An Ancient Rock Art Site in Norway Is Under Threat

Home to thousands of carvings, the site could be endangered by a quarry to be developed nearby.

The Vingen rock art site, with one of the petroglyphs visible in the foreground. Photo courtesy Trond Lødøen.

A massive site for ancient rock art in Norway, containing thousands of carvings and one of the most extensive and significant in northern Europe, is under threat from nearby industrial development, according to experts who are raising the alarm.

The Vingen carvings, in Norway’s Vestland county, date to the late Mesolithic period, between 6,000 and 7,000 years ago. The remote site around them has not been developed, and so it remains very much as it was when the people who created the petroglyphs lived there. New discoveries were “constantly” being made as recently as 2016 at the site, around a small fjord, according to a 2016 paper by Trond Lødøen, associate professor of archaeology at Norway’s University Museum of Bergen, in the journal Cuadernos de Arte Repestre.

The imagery consists predominantly of red deer, human skeletons, animal headed staffs, and some sea mammals, Lødøen said in an email, as well as some images that are not yet fully interpreted or understood. There are more than 300 “panels” of artworks, he said.

The site has also revealed traces of dwellings, some of which contain small rocks bearing similar imagery, suggesting they are contemporaneous with the larger carvings. Tools used by the creators have survived as well, providing yet more information.

The Vingen rock art site, with renderings of some of the petroglyphs there

The Vingen rock art site, with renderings of some of the petroglyphs there. Photo courtesy Trond Lødøen.

Over objections from organizations like the National Antiquities Office and the Norwegian Environmental Protection Association, the Ministry of Local Government and Regional Development approved a quarry to be developed nearby, at the peak of the Aksla mountain. In its decision, it touted great societal benefits from the supply of scarce sandstone to be found there, and the jobs that will result.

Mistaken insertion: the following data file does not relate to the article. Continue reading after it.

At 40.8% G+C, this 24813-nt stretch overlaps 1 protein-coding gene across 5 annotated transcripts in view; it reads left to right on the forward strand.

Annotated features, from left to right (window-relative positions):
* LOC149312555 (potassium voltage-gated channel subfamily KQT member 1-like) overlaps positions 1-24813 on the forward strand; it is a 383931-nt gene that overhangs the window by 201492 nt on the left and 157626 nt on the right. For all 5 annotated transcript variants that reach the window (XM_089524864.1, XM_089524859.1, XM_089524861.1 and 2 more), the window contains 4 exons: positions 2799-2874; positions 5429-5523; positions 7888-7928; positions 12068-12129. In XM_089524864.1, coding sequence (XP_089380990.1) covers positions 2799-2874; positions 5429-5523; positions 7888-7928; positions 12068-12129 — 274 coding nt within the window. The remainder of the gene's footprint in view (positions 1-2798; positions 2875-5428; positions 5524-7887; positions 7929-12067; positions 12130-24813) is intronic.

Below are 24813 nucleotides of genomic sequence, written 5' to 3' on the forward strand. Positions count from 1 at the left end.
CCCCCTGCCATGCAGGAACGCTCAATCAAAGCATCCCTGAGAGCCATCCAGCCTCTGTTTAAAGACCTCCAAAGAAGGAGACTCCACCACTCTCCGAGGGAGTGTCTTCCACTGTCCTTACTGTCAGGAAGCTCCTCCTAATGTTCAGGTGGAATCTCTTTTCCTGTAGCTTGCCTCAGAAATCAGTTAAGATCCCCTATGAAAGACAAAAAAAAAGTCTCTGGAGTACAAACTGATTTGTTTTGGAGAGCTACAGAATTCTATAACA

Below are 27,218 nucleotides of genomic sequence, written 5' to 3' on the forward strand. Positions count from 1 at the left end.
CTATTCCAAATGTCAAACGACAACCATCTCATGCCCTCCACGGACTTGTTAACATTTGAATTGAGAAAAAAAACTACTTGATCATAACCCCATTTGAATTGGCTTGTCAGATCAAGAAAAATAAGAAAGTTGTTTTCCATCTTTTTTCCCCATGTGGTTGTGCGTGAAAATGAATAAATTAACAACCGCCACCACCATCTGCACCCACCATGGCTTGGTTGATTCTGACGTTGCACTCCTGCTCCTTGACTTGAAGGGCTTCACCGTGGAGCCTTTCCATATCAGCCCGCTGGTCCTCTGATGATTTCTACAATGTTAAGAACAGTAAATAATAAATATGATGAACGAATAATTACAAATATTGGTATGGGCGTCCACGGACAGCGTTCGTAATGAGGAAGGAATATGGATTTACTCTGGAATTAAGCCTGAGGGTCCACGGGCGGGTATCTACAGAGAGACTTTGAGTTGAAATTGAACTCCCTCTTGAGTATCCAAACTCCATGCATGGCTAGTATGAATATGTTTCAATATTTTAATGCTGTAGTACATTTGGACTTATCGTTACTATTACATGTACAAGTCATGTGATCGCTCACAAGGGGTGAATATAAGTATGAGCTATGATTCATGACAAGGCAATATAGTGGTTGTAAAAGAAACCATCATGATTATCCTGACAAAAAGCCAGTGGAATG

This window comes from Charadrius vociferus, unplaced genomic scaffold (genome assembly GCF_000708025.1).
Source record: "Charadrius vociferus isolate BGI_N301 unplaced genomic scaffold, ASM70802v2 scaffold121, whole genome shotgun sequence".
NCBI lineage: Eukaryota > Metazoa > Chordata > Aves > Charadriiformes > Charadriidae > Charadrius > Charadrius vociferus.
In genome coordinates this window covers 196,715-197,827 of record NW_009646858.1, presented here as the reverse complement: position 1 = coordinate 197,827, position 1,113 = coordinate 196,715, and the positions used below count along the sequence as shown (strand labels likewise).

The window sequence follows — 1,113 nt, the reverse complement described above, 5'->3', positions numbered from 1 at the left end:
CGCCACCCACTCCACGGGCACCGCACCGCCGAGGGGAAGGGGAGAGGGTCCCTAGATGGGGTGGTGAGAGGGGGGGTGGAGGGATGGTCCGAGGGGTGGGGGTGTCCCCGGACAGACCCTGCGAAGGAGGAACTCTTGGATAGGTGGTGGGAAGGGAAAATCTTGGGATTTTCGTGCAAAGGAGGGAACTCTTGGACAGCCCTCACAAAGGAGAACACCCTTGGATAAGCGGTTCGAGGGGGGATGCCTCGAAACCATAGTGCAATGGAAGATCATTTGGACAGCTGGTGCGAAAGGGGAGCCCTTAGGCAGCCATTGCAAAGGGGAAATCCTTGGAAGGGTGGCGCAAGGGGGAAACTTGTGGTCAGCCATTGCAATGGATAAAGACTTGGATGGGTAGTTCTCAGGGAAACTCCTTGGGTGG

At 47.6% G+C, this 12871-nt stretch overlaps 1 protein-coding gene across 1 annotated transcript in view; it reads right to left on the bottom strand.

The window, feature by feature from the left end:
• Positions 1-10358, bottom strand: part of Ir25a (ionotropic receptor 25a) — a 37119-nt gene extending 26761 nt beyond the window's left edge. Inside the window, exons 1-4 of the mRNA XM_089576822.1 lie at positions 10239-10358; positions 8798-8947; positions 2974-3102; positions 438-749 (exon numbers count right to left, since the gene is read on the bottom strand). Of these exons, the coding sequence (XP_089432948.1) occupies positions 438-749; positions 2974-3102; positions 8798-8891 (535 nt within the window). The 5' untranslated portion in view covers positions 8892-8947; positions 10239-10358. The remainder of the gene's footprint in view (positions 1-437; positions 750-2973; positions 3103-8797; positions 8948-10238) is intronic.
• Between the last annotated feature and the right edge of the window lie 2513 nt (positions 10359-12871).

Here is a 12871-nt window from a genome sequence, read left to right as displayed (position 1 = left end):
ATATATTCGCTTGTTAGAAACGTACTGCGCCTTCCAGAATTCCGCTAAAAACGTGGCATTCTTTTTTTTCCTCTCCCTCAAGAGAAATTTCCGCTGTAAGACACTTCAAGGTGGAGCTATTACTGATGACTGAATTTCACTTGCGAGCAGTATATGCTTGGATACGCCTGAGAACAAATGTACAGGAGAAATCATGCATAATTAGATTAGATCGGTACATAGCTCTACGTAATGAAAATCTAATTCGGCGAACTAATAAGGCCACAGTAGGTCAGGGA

The impact from noise, light, and dust could be “devastating,” Lødøen told the Observer. Another nearby quarry, actually farther than the proposed site for the new one, already creates noticeable vibrations at Vingen, Lødøen told the paper.

Lødøen has proposed the site for consideration as a UNESCO World Heritage Site. There are so many carvings that the site is “like a pictorial language,” he added. 

George Nash, a British archaeologist and specialist in prehistoric art at Liverpool University, tells the Observer that the site is internationally significant and is home to more than 2,000 carved figures. 

He is “shocked,” he said, that Norwegian authorities “want to stick a dirty great quarry nearby.”

Nash believes that the carvings of red deer or elk are of particular interest. They are solitary animals, he pointed out, but in these carvings, they are depicted in groups, suggesting, for him, that they serve as metaphors for human society. 

“Its exquisite, prehistoric engraved rock art was made when hunter-fisher-gatherers roamed the landscape 6,000 to 7,000 years ago. Any interference from large-scale quarrying will have an adverse effect on this landscape,” Nash said, adding that the “eventual outcome looks terrifying… We are on a destructive trajectory of losing a remarkable landscape and its long history.”

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